safrica royals culture tradition coronation

The Zulu people in South Africa celebrate the new king

On Saturday, tens of thousands of people converged on the Zulu royal house in South Africa to witness the coronation of a new king in the Zulu traditional monarchy, which is the wealthiest and most prominent in the country. During traditional rites, Misuzulu Zulu, who is 48 years old, ascended to the kingdom that his late father, Goodwill Zwelithini, had previously occupied. However, the ceremonies were somewhat overshadowed by a contentious debate over the succession.

“The history of the Zulu people is about to be written in a fresh chapter today. I solemnly swear that I will make every effort to bring the Zulu people together.” The newly crowned monarch informed those who had come to congratulate him while seated on the throne, where he was adorned with a leopard pelt and a necklace made of claws from various wild animals. Even though being a king doesn’t give you any power in the government, the 11 million Zulus, who make up about a fifth of South Africa’s population, look up to their kings in a big way.

Related Posts

In the early morning hours, men and women dressed in colorful traditional garb began to gather in front of the marble palace on the hills of Nongoma in order to pay respect to the newly crowned monarch. According to Bongani Khumalo, 80, who is a member of one of the regiments of warriors tasked with protecting the king, “It’s a beautiful day, we are making history.” This statement was given to AFP. During all of the joyous celebrations, however, there was a contentious argument going on within the royal family about who should sit on the throne.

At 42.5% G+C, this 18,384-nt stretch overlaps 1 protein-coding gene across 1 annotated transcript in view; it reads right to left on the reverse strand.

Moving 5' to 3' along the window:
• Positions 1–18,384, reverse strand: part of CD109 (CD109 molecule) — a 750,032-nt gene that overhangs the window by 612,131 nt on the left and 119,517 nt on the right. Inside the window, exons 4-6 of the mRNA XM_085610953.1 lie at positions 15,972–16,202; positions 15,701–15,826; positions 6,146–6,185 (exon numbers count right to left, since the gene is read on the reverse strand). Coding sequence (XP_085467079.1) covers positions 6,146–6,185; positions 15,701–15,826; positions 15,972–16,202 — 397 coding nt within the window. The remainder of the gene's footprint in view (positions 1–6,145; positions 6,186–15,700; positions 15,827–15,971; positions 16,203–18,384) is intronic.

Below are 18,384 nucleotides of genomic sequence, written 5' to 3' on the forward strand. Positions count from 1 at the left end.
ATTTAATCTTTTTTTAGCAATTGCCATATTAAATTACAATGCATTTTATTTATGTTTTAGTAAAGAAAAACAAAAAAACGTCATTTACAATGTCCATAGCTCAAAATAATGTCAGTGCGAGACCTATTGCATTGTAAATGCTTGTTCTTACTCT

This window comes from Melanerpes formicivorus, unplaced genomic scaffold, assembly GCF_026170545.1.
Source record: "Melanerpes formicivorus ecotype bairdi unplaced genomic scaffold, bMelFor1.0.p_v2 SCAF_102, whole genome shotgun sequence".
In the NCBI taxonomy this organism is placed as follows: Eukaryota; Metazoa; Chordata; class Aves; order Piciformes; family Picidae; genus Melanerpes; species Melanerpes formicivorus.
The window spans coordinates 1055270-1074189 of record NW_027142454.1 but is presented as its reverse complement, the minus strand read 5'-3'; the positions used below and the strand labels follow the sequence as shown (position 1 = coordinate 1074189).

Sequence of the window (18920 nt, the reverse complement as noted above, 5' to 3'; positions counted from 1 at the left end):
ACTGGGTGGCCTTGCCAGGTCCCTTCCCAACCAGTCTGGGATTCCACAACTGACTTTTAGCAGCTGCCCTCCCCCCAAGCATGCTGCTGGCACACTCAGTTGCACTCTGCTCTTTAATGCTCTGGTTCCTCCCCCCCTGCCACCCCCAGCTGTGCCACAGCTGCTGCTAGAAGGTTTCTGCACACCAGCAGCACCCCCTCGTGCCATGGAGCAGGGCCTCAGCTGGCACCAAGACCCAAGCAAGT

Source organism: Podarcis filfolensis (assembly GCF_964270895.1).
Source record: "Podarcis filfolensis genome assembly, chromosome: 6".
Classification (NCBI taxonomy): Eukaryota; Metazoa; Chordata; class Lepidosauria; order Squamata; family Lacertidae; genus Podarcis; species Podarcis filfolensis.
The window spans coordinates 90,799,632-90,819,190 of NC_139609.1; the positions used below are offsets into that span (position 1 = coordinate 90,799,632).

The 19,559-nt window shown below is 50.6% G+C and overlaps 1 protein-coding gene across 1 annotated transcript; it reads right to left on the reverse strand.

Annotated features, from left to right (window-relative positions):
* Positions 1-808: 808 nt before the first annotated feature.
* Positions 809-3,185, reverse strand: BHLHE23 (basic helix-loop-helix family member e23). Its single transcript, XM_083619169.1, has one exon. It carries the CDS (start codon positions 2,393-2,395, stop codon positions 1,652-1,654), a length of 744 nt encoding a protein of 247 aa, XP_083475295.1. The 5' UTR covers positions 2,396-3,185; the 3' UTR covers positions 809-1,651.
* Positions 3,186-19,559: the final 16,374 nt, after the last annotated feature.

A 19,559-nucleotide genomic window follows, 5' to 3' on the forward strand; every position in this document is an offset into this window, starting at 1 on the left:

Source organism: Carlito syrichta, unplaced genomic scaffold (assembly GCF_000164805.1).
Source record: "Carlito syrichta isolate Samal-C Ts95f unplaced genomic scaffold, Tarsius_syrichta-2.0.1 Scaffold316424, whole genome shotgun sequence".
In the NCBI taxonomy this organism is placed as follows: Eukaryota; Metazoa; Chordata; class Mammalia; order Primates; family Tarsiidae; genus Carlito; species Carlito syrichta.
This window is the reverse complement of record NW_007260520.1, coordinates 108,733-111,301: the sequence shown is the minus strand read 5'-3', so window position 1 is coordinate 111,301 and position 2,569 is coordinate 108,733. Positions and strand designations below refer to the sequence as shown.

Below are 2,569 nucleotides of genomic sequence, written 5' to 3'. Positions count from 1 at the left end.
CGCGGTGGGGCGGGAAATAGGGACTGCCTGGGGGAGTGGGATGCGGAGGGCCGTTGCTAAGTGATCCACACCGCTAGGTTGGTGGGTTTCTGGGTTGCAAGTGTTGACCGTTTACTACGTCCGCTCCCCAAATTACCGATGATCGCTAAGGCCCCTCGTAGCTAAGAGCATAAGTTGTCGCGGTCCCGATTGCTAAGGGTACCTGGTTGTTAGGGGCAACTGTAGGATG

Local news reports say that a court turned down a last-minute request from a branch of the royal family to stop all ceremonies as the celebrations were getting started. Lines of Zulu warriors carrying spears and shields made of animal skin marched into the grounds of the palace in Nongoma. These Zulu soldiers were called amaButhos, and they were organized into lines. While they were waiting for the monarch to arrive, they danced battle dances for several hours under the hot winter sun.

Royal minstrels lauded the newly crowned monarch with songs of praise and recounted the heroic exploits of his illustrious predecessors in regal ballads. The king suddenly materialized in front of the assembled people, dressed in an outfit consisting of black feathers that were cinched at the waist by a belt. He was also armed with a spear and was clutching a shield.

The next queen of the Zulu people will become wealthy through inheritance and be able to capitalize on untapped sources of revenue. Zwelithini was a wealthy woman who owned a number of palaces and other assets and got over 71 million rand ($4.2 million) a year from the government.

A royal trust is responsible for the administration of about three million hectares (7.4 million acres) of land, which is equivalent to an area roughly the size of Belgium. In March, President Cyril Ramaphosa acknowledged Misuzulu as the legitimate king of South Africa. In the following months, a ceremony will take place at which President Ramaphosa will legally declare that the king has been crowned.